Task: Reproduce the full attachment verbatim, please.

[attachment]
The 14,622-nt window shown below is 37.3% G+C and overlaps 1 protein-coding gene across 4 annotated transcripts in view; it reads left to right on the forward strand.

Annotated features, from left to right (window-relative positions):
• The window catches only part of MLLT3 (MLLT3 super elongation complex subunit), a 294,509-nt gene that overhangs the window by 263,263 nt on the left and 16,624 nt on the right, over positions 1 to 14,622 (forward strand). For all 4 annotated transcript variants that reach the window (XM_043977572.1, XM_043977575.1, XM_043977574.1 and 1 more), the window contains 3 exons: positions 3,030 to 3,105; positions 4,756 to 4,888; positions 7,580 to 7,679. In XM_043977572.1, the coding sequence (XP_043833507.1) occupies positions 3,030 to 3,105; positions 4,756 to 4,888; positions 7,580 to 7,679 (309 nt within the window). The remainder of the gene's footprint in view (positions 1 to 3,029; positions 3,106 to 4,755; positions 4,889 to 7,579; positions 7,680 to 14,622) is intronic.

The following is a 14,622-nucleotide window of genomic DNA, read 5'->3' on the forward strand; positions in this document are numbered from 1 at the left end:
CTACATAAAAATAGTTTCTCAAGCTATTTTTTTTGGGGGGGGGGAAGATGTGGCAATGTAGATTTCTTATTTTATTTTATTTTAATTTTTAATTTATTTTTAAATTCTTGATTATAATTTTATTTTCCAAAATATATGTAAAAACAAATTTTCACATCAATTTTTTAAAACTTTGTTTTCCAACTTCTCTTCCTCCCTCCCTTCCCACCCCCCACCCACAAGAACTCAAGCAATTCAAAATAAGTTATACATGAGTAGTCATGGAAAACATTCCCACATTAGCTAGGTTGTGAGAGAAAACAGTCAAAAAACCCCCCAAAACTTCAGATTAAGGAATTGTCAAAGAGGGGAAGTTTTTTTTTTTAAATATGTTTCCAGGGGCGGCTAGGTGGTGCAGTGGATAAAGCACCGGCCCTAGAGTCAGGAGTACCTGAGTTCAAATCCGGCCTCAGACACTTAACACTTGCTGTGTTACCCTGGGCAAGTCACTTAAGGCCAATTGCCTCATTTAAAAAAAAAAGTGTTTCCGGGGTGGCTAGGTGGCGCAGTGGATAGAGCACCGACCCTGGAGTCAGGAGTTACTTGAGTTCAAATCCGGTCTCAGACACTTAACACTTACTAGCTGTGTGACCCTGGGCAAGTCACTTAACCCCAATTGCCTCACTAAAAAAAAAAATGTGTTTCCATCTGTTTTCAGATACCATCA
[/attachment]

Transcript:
The 14,622-nt window shown below is 37.3% G+C and overlaps 1 protein-coding gene across 4 annotated transcripts in view; it reads left to right on the forward strand.

Annotated features, from left to right (window-relative positions):
• The window catches only part of MLLT3 (MLLT3 super elongation complex subunit), a 294,509-nt gene that overhangs the window by 263,263 nt on the left and 16,624 nt on the right, over positions 1 to 14,622 (forward strand). For all 4 annotated transcript variants that reach the window (XM_043977572.1, XM_043977575.1, XM_043977574.1 and 1 more), the window contains 3 exons: positions 3,030 to 3,105; positions 4,756 to 4,888; positions 7,580 to 7,679. In XM_043977572.1, the coding sequence (XP_043833507.1) occupies positions 3,030 to 3,105; positions 4,756 to 4,888; positions 7,580 to 7,679 (309 nt within the window). The remainder of the gene's footprint in view (positions 1 to 3,029; positions 3,106 to 4,755; positions 4,889 to 7,579; positions 7,680 to 14,622) is intronic.

The following is a 14,622-nucleotide window of genomic DNA, read 5'->3' on the forward strand; positions in this document are numbered from 1 at the left end:
CTACATAAAAATAGTTTCTCAAGCTATTTTTTTTGGGGGGGGGGAAGATGTGGCAATGTAGATTTCTTATTTTATTTTATTTTAATTTTTAATTTATTTTTAAATTCTTGATTATAATTTTATTTTCCAAAATATATGTAAAAACAAATTTTCACATCAATTTTTTAAAACTTTGTTTTCCAACTTCTCTTCCTCCCTCCCTTCCCACCCCCCACCCACAAGAACTCAAGCAATTCAAAATAAGTTATACATGAGTAGTCATGGAAAACATTCCCACATTAGCTAGGTTGTGAGAGAAAACAGTCAAAAAACCCCCCAAAACTTCAGATTAAGGAATTGTCAAAGAGGGGAAGTTTTTTTTTTTAAATATGTTTCCAGGGGCGGCTAGGTGGTGCAGTGGATAAAGCACCGGCCCTAGAGTCAGGAGTACCTGAGTTCAAATCCGGCCTCAGACACTTAACACTTGCTGTGTTACCCTGGGCAAGTCACTTAAGGCCAATTGCCTCATTTAAAAAAAAAAGTGTTTCCGGGGTGGCTAGGTGGCGCAGTGGATAGAGCACCGACCCTGGAGTCAGGAGTTACTTGAGTTCAAATCCGGTCTCAGACACTTAACACTTACTAGCTGTGTGACCCTGGGCAAGTCACTTAACCCCAATTGCCTCACTAAAAAAAAAAATGTGTTTCCATCTGTTTTCAGATACCATCA